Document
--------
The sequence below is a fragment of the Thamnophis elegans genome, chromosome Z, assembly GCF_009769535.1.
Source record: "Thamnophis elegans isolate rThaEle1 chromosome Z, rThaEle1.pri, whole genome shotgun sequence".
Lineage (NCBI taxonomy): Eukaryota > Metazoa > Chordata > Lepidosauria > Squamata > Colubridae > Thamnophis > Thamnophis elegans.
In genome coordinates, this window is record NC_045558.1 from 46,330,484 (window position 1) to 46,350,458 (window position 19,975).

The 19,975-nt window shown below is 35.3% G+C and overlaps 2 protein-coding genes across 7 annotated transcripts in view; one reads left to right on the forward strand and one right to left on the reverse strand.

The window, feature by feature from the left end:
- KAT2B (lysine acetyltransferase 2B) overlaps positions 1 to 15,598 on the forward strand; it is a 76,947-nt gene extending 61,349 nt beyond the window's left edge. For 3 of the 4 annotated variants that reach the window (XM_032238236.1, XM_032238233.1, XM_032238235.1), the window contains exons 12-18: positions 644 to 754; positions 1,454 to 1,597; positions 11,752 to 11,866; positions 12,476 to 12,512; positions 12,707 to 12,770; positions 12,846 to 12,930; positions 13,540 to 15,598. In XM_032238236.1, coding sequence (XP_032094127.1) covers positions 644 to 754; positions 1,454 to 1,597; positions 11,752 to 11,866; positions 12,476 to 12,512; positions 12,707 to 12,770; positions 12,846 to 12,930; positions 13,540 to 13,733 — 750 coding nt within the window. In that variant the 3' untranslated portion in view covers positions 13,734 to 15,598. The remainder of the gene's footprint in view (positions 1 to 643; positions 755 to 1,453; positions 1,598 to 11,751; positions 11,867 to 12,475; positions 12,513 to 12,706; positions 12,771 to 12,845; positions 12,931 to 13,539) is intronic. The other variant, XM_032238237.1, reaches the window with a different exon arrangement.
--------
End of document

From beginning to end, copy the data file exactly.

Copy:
The sequence below is a fragment of the Thamnophis elegans genome, chromosome Z, assembly GCF_009769535.1.
Source record: "Thamnophis elegans isolate rThaEle1 chromosome Z, rThaEle1.pri, whole genome shotgun sequence".
Lineage (NCBI taxonomy): Eukaryota > Metazoa > Chordata > Lepidosauria > Squamata > Colubridae > Thamnophis > Thamnophis elegans.
In genome coordinates, this window is record NC_045558.1 from 46,330,484 (window position 1) to 46,350,458 (window position 19,975).

The 19,975-nt window shown below is 35.3% G+C and overlaps 2 protein-coding genes across 7 annotated transcripts in view; one reads left to right on the forward strand and one right to left on the reverse strand.

The window, feature by feature from the left end:
- KAT2B (lysine acetyltransferase 2B) overlaps positions 1 to 15,598 on the forward strand; it is a 76,947-nt gene extending 61,349 nt beyond the window's left edge. For 3 of the 4 annotated variants that reach the window (XM_032238236.1, XM_032238233.1, XM_032238235.1), the window contains exons 12-18: positions 644 to 754; positions 1,454 to 1,597; positions 11,752 to 11,866; positions 12,476 to 12,512; positions 12,707 to 12,770; positions 12,846 to 12,930; positions 13,540 to 15,598. In XM_032238236.1, coding sequence (XP_032094127.1) covers positions 644 to 754; positions 1,454 to 1,597; positions 11,752 to 11,866; positions 12,476 to 12,512; positions 12,707 to 12,770; positions 12,846 to 12,930; positions 13,540 to 13,733 — 750 coding nt within the window. In that variant the 3' untranslated portion in view covers positions 13,734 to 15,598. The remainder of the gene's footprint in view (positions 1 to 643; positions 755 to 1,453; positions 1,598 to 11,751; positions 11,867 to 12,475; positions 12,513 to 12,706; positions 12,771 to 12,845; positions 12,931 to 13,539) is intronic. The other variant, XM_032238237.1, reaches the window with a different exon arrangement.